Mr Kaenzig, you moved under the Bayer Cross as youth coordinator in 1998. How did the post at Leverkusen come about? You were only 24 years old at the time…
Kaenzig: Back then it was my dream to work in the Bundesliga one day. The first contact with Bayer 04 came during my time at the then top Swiss club Grasshoppers, where I was the transfer coordinator from 1994. In that role I got to know Andreas Rettig having met him several times watching games. Andreas was my predecessor at Leverkusen. When he became sporting director at SC Freiburg in 1998 he remembered me and mentioned me as his possible successor. I was invited for interview and had uncomplicated and positive discussions with Reiner Calmund. And then the dream of the Bundesliga suddenly became reality.
You are often described as a protégé of Reiner Calmund. What was it like working with the legendary Leverkusen general manager?
Kaenzig: It was a great time from the first day – above all thanks to Calli. He was like a father to all members of staff and he definitely shaped the culture of the club. He had great confidence in every individual and devolved lots of responsibility to them. Thanks to his personable manner, every member of staff was completely motivated. Through that, coupled with the perfection of Bayer AG, Bayer 04 at that time rose to become the best managed and best organised club in Germany alongside Bayern Munich. Together with the Munich side, they were the benchmark of German football – and in my opinion are still that today along with FC Bayern in terms of structure within the club.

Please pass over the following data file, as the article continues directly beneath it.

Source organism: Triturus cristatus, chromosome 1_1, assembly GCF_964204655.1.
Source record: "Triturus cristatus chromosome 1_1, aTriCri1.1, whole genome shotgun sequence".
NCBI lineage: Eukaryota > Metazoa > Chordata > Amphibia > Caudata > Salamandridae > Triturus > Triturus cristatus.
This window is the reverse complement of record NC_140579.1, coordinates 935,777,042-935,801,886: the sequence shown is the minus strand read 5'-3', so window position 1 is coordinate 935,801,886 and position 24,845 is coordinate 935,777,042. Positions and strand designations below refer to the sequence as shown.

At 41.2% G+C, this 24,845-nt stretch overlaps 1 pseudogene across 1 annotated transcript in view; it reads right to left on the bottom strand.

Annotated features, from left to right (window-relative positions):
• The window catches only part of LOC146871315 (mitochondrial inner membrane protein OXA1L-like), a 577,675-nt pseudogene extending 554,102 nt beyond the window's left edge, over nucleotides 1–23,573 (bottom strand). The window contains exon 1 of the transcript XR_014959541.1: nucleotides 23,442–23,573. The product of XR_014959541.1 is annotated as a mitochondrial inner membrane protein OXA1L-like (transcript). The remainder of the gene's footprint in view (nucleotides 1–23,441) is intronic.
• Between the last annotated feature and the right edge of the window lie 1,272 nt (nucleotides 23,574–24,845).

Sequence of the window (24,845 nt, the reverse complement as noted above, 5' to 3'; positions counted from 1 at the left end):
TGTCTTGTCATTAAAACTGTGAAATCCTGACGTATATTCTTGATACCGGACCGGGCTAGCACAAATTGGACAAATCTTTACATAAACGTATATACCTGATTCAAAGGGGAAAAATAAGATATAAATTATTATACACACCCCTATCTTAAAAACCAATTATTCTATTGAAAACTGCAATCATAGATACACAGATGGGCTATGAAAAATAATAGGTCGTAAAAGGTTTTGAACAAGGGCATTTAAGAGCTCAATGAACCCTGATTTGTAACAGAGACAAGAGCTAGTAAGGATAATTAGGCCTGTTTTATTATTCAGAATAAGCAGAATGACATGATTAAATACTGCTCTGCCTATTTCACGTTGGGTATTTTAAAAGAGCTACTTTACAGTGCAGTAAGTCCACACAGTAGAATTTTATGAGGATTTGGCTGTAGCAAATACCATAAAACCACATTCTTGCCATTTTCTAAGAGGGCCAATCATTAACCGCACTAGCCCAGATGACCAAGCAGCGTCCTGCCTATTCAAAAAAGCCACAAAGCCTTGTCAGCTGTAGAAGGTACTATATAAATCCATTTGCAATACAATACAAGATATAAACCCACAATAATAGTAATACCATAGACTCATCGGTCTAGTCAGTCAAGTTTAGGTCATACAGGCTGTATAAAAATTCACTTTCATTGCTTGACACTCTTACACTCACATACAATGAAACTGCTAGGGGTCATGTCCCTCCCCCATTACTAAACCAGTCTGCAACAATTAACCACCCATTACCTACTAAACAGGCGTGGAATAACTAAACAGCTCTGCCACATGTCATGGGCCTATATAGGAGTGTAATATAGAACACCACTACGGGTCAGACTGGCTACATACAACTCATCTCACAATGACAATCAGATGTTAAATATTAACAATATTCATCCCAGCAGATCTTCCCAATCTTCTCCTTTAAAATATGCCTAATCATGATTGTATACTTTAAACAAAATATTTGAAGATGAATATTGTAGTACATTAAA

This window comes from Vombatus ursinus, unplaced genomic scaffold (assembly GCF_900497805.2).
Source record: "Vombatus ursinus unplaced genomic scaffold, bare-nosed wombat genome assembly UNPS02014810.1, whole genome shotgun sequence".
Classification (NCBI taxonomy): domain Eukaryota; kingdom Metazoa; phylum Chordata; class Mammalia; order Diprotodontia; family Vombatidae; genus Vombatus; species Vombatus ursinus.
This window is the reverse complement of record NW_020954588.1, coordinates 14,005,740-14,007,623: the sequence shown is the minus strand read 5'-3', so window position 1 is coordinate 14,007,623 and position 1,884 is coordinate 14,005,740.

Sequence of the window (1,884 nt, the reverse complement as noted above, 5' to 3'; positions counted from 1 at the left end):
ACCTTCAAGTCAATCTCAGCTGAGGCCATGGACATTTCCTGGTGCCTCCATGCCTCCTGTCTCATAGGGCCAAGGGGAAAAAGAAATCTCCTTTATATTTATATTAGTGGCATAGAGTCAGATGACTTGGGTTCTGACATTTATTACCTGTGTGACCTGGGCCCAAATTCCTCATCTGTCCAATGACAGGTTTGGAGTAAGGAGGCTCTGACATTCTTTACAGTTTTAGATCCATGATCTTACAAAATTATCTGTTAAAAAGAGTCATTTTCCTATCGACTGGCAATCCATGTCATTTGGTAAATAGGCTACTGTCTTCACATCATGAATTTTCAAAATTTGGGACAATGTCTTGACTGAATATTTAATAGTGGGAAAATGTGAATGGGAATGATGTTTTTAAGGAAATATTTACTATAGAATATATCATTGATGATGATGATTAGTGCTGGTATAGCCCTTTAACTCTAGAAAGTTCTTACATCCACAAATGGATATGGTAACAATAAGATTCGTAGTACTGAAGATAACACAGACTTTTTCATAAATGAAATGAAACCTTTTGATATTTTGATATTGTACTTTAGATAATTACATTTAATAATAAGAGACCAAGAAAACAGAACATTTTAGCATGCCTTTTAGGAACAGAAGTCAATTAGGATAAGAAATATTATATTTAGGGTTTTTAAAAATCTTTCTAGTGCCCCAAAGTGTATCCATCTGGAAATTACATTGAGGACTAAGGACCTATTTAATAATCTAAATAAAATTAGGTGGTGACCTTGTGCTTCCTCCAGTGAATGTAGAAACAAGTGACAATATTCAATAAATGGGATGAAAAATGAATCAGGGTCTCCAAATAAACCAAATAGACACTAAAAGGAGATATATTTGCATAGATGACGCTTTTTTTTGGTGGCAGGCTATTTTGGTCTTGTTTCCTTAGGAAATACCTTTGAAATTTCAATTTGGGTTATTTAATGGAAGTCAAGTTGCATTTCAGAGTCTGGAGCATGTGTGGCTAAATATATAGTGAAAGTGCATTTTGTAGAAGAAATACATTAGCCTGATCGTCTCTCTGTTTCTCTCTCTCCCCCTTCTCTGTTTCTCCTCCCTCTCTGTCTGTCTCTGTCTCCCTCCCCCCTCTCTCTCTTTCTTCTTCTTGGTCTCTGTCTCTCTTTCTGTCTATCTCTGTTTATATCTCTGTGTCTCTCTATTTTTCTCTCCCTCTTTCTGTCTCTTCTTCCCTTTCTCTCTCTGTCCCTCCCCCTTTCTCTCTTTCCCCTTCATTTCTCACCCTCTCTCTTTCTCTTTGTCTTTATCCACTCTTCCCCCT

What was your area of responsibility? What did Reiner Calmund entrust you with?
Kaenzig: In principle, it was the whole of management. Negotiating, scouting, developing. I had a free rein but also his full support. I was able to make a lot of contacts and gather experience. Something else to mention: We worked together with several people as a team and also spent a lot of time together after work. We used to go on holiday with a number of colleagues and their families.
In Bayer 04's legendary season of 2001/02, when the club finished second in the league, were runners-up in the DFB Cup final and reached the final of the Champions League, you were in the thick of it. What are your memories of that season?